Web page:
Parishes and Groups
At the end of March, 2012, Matthew Careswell was just finishing some work on a hedge close to the village. He stopped for a break and could hear a high pitched squealing coming from the ground which he tracked to a small heap of dead leaves in a shallow hollow about 1.5 metres out from the hedge.
Investigating further, he uncovered a hibernating Dormouse and luckily he recognised what it was and contacted Cornwall Wildlife for advice.
Questions are often asked about the use and provision of bat boxes.
Tony has offered some words of advice on the subject and there is a pdf leaflet available from the bat Conservation Trust (see below for a download).
The Siting of bat boxes.
Tony Atkinson explains how local recording fits in with the national monitoring schemes:
National Bat Monitoring Programme: 2011. A. Atkinson
Hibernation for dormice is still the subject of considerable research and as with other species, the length of the hibernation period and how often and to what degree the animals wake up seems to be dependant on several different factors such as temperature, initial body weight, food supply etc. When an animal wakes up it uses a lot of energy so if there are no food supplies to replenish this, survival is less likely.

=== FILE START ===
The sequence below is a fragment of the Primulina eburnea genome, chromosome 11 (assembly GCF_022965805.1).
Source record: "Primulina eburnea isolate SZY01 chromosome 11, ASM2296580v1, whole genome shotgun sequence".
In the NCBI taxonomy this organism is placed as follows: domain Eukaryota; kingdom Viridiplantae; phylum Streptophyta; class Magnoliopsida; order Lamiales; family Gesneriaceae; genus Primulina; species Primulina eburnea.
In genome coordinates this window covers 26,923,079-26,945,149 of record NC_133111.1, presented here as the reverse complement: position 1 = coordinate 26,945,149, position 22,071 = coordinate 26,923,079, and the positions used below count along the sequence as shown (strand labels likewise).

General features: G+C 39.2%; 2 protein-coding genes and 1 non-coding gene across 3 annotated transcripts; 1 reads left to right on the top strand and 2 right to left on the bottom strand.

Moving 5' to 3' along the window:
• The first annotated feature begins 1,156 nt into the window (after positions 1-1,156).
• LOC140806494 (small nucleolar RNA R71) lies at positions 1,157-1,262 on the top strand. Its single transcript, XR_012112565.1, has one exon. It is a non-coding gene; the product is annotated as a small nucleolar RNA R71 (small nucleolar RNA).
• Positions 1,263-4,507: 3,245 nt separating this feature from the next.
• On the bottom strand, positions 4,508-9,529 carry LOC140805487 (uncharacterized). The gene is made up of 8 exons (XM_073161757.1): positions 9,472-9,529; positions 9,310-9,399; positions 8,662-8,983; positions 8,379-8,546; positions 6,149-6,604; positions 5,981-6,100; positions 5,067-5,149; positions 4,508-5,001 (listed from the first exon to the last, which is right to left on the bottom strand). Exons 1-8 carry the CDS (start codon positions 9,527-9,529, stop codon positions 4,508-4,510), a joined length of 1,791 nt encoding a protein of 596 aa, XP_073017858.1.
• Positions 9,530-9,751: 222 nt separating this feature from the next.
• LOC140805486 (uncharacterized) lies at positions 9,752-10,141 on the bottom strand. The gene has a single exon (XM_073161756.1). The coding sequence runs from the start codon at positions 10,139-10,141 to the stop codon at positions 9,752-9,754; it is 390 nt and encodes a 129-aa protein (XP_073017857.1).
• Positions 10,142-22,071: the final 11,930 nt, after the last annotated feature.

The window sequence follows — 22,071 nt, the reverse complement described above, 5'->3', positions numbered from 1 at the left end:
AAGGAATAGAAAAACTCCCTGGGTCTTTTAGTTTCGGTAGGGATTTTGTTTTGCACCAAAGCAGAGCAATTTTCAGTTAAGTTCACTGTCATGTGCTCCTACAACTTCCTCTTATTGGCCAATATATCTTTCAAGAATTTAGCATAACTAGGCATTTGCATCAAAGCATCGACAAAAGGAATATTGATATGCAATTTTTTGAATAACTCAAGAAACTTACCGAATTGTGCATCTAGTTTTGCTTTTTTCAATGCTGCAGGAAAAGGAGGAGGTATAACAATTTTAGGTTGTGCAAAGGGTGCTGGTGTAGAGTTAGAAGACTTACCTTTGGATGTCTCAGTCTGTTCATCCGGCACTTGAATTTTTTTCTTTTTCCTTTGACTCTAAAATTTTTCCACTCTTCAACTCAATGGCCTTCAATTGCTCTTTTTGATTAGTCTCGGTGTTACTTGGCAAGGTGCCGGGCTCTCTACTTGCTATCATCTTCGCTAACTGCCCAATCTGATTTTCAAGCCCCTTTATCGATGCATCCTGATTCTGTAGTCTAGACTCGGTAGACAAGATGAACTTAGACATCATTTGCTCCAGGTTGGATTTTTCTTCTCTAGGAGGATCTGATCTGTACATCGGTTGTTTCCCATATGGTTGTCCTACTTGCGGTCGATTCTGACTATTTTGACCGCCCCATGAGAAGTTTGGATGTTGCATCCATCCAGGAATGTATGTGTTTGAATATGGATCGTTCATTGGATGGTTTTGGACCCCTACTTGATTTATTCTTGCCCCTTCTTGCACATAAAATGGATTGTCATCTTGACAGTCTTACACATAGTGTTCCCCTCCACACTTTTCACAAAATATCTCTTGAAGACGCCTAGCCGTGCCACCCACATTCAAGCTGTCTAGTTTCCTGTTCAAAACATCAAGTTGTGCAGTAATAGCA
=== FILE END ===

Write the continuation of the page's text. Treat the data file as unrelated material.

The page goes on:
In October 2010, some members from LAPWG and the Cornwall Mammal Group attended an event at Locks Park Farm near Hatherleigh in Devon where the evidence of dormouse activity comes from nests in hedges, not from nibbled nuts!
POND CHECK ~ help stop the spread of these non-native pond plants by assisting ERCCIS with this new project. The details below are taken from the page on their web site. They provide downloadable ID sheets, management advice and recording forms.
Not yet fully established
The following information will help to identify the sounds from the Heterodyne Bat Detectors available in our Equipment Inventory.
Identification of individual species is difficult as unless you are working with bats, it is unlikely that you can get close enough to recognise the key features. Echolocation is probably the most helpful approach, but even here some training is required and the equipment to identify individual species is not cheap.